– When we feel pain in our muscles or limbs we see the orthopedic surgeon
– When we feel pain around the abdomen, we see the gastroenterologist
– When our heart hurts suddenly we run down to the cardiologist. No one wants to die of a heart attack.
– When we feel pain in our minds/brains we have every right like every other person who seeks help for pain in other parts of their body to see a therapist or a psychiatrist.

Having a mental illness does not mean you’re broken or weak. far from it. Acknowledging that you have a biological imbalance and need help is the most courageous thing that you can do today: It is a sign of strength, not weakness. I believe everyone deserves a therapy session at least twice a year.
As a psychiatrist rightly quoted, there is no health without mental health.

Mental Health Helplines and Resources in Nigeria
Nigeria Suicide Prevention Initiative: +234 806 210 6493
Mentally Aware Nigeria Initiative +234 806 010 1157
She Writes Woman +234 817 491 3329


About Ezinne Meribe
Dr. Ezinne Meribe is the host of Beyond A Dress Size podcast; a podcast series that creates stimulating conversations to pull down misconceptions on nutrition, weight loss, health and body diversity while empowering women to live life beyond the numbers on the dress label, scale or tape.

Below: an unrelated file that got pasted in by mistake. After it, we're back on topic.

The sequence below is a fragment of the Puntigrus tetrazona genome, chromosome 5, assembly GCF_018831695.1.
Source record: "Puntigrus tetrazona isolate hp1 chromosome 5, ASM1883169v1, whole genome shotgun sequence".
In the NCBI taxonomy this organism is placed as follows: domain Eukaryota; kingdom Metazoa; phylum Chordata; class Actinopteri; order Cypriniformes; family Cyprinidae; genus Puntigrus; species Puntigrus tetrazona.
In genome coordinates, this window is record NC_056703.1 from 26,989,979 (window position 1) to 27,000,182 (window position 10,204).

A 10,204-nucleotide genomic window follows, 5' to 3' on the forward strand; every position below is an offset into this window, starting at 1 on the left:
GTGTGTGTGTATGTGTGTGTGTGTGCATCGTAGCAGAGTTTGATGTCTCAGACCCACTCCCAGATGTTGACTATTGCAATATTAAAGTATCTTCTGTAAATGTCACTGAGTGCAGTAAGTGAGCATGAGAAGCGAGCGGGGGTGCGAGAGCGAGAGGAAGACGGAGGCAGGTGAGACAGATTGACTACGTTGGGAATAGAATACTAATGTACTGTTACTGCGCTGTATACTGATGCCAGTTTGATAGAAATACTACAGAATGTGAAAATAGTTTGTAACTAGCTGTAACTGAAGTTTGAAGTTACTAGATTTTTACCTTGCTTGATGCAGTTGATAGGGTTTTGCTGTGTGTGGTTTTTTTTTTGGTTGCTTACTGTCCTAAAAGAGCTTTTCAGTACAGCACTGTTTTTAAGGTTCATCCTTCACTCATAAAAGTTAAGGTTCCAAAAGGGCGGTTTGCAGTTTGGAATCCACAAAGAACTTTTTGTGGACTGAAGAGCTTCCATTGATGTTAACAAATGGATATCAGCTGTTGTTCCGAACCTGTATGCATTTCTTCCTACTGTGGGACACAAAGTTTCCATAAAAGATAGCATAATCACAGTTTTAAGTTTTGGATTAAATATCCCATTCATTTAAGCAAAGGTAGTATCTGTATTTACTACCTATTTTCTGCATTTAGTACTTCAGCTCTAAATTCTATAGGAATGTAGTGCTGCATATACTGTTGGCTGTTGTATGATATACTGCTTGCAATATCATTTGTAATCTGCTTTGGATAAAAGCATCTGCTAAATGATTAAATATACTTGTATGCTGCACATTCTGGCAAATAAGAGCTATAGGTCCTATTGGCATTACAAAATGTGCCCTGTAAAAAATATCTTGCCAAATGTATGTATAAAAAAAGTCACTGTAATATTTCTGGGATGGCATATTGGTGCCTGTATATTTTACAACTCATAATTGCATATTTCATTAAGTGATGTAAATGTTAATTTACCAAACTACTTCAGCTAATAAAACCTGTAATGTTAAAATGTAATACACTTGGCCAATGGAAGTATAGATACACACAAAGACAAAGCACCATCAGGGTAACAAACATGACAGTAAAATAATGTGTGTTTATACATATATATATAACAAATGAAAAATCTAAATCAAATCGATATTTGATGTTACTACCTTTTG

She is the Lead Wellness Coach/Founder at Zinnyslifestyle, where she leverages her professional qualifications and personal experience to teach women how to OWN & LOVE their bodies and LIVE in it fabulously; having successfully won the struggle with being overweight and loving her body. A UK certified Wellness Professional with a Bachelors in Medicine and Surgery (MBBS), she completed her postgraduate training in Public Health at Kumamoto University, Japan. As a Medical Doctor and Public Health Specialist, she continues to promote preventive medicine as the number one way to combat the severe health system constraints in developing countries.

You can connect with her on
Instagram @zinnyslifestyle
Facebook @zinnyslifestyle
Read more on Medium @ezinnemeribe
Or send an email to info@zinnyslifestyle.com